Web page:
His Majestys Sagbutts & Cornetts
Canzoni per Sonare
The Independent on Sunday. 7th February, 2010
Here are works by the leading living composers of Venice (Gabrieli and Gioseffo Guami), the greatest of the recently dead (Luzzaschi), and the brightest young talents (Frescobaldi). From the duelling cornetts in Gabrieli's Canzon Seconda, to the prim lute choir dialogue of Lappi's Canzon La Negrona and Grillo's scintillating Capriccio à 4 for strings and harpsichord, this is an attractive, highly varied programme.
The Historic Brass Society, Bryan Proksch, McNeese State University
On seeing the publication of yet another Giovanni Gabrieli recording, the seasoned brass player will probably wonder why anyone has bothered. In this particular case it is the much smaller and easy to overlook subtitle “and his contemporaries” that justifies not only the existence of this recording but also its purchase. As familiar as most of us may be with Gabrieli’s music, there remains a vast amount of instrumental music by other Venetian composers c. 1600 that is completely unknown – that is, until now.
His Majesty’s Sagbutts and Cornetts, together with the Purcell Quartet and Chordophony, have recorded a single event in music history: the 1608 publication by Alessandro Raverii of 36 “canzonas for playing with all sorts of instruments, newly collected from various most excellent musicians.” They have selected 25 of these for the present recording, with a dozen different composers represented. Among these are five “old standards” by Gabrieli and three by Frescobaldi. The remaining tracks are by relative unknowns such as Pietro Lappi, Gioseffo Guami, and Claudio Merulo. The mixture of unknown and standard works gives listeners the chance to experience new pieces without sacrificing the old favorites. The inclusion of a variety of ensembles – the “brass” of cornetts and sackbuts, solo and accompaniment harpsichord and organ, viols, and lute quartet – similarly aids in avoiding the inevitable sonic monotony of continuous imitative brass works that even share the same opening rhythm. One can listen to the CD in its entirety without feeling like a single track is being repeated; no small feat for this repertoire.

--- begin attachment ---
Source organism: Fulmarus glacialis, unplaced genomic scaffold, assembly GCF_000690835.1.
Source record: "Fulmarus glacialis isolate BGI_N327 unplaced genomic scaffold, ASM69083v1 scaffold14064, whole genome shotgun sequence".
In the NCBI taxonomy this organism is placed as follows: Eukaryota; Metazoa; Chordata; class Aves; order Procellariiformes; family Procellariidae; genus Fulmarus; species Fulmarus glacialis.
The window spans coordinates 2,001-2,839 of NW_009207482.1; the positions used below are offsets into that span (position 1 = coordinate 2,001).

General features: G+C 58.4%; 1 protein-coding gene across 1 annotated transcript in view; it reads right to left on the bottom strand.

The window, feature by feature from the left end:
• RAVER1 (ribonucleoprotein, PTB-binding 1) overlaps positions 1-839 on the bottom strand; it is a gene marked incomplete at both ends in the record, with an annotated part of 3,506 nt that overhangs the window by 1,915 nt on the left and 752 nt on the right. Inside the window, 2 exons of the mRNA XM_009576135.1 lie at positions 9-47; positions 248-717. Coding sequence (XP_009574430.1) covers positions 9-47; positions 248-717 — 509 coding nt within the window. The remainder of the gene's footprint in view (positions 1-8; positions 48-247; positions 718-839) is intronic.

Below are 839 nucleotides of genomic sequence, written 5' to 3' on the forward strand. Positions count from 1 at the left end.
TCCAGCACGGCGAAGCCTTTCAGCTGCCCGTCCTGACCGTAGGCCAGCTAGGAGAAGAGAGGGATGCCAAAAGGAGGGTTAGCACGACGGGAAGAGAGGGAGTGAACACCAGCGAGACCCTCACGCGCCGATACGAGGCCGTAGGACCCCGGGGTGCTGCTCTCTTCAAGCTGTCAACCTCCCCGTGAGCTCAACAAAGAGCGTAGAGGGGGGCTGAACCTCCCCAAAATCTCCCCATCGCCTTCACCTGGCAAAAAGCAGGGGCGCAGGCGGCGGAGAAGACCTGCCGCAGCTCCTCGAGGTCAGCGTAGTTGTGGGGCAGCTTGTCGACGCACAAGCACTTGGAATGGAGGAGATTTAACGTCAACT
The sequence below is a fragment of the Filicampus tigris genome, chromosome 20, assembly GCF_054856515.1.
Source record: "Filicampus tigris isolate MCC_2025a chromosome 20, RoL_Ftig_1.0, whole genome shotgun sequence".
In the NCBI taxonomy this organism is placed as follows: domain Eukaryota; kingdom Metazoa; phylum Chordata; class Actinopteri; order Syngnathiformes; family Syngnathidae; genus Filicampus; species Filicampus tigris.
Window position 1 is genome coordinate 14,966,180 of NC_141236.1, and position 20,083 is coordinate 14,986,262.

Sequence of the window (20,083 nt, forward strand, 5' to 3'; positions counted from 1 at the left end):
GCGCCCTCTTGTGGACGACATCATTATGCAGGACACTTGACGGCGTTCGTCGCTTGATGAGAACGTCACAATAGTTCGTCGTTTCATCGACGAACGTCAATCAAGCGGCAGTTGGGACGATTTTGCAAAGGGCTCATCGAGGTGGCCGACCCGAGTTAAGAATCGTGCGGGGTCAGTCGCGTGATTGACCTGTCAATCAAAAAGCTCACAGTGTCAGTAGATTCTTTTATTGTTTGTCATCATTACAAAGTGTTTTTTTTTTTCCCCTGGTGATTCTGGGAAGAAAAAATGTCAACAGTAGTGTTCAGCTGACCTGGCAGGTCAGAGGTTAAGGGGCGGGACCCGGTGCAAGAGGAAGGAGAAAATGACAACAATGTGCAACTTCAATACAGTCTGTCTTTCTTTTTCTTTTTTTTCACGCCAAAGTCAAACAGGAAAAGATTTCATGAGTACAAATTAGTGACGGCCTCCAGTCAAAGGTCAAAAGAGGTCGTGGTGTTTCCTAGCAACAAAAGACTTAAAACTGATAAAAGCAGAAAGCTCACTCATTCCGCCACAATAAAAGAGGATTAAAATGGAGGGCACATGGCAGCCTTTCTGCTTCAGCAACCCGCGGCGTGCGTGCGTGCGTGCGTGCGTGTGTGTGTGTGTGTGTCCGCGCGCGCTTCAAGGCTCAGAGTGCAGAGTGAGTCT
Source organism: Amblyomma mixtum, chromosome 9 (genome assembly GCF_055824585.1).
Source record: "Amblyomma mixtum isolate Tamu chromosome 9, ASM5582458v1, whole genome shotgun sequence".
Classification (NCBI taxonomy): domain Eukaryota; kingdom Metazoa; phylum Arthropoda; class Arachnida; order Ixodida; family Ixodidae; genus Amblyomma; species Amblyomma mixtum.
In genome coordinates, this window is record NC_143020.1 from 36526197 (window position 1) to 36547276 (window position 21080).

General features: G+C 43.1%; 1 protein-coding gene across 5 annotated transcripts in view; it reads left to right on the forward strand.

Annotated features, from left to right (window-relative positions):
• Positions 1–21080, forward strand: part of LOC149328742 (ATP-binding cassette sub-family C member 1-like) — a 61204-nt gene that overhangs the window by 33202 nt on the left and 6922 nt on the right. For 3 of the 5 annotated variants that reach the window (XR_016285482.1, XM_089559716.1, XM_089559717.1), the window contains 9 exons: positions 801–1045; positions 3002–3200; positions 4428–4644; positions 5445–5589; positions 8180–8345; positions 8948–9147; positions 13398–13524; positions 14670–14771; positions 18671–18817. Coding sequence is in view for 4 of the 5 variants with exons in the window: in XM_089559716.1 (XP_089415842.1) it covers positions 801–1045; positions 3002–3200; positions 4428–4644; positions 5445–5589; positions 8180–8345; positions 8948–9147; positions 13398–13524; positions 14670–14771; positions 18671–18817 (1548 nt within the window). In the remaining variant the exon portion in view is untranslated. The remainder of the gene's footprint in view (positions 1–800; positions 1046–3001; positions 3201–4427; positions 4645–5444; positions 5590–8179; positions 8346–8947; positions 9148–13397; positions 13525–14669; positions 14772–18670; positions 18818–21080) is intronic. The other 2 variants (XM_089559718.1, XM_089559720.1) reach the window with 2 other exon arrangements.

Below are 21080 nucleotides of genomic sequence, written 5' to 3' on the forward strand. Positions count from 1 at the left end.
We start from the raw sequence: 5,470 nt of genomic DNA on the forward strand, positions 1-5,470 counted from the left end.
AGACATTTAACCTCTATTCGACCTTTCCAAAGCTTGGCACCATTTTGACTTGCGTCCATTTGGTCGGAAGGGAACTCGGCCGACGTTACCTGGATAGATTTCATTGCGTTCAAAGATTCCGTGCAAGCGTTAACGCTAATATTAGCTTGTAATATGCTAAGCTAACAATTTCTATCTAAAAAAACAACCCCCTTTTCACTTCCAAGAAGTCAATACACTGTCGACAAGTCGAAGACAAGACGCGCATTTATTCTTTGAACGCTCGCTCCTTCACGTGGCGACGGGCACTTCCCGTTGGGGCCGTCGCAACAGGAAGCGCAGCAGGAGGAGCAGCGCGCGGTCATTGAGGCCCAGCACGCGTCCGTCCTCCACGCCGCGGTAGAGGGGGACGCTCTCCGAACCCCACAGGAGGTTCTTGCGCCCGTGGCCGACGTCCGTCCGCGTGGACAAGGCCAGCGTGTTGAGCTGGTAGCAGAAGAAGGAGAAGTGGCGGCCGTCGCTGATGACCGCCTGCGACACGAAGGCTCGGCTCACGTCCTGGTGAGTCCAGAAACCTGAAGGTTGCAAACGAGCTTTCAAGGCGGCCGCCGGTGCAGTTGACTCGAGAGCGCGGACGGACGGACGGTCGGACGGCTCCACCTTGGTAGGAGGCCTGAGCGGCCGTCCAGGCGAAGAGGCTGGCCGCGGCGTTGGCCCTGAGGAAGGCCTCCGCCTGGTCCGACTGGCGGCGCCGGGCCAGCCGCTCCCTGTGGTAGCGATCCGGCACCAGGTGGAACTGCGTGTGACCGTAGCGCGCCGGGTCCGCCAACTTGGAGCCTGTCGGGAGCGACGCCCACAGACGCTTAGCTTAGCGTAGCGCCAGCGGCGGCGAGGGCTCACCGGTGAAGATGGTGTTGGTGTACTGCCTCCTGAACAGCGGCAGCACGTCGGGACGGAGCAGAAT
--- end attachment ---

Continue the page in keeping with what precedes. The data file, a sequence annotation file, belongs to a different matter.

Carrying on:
The performances on this recording demonstrate, on the whole, outstanding artistry by combining virtuosic playing with interesting interpretations. The opening track, Gabrieli’s well-worn “Canzon Vigesimaottava a 8” sounds as fresh to me here as it did the first time I heard it on the famous Philadelphia/Chicago Brass rendition so long ago. His Majesty’s Sagbutts and Cornetts play it with a fine sense of pulse and mensuration and their tempo changes between sections are seamless. Their embellishments are tasteful and mesh well with the ensemble. While they play with a small and fairly quiet tone, the loud sections still resonate with power. The inclusion of organ, well balanced with the ensemble, adds a depth and foundation to the work to which I am unaccustomed. Each of the other participating ensembles plays quite well and are enjoyable to hear. One small complaint is that the lutes seem a bit too committed to the metronome (on Lappi’s Canzon Vigesimasesta "La Negrona" for example), at least for my taste. The organ playing is outstanding, though the historical tuning of the instrument might strike modern listeners as a bit strange. The solo harpsichord playing is anything but mechanical, and the instrument itself has a delicate tone that is not tiring to hear.
While the CD itself is obviously worth the purchase, an added benefit is that the ensembles have produced a set of modern performance parts for all of these pieces, available from their website. This means that college and amateur ensembles will be able to enjoy the music first-hand.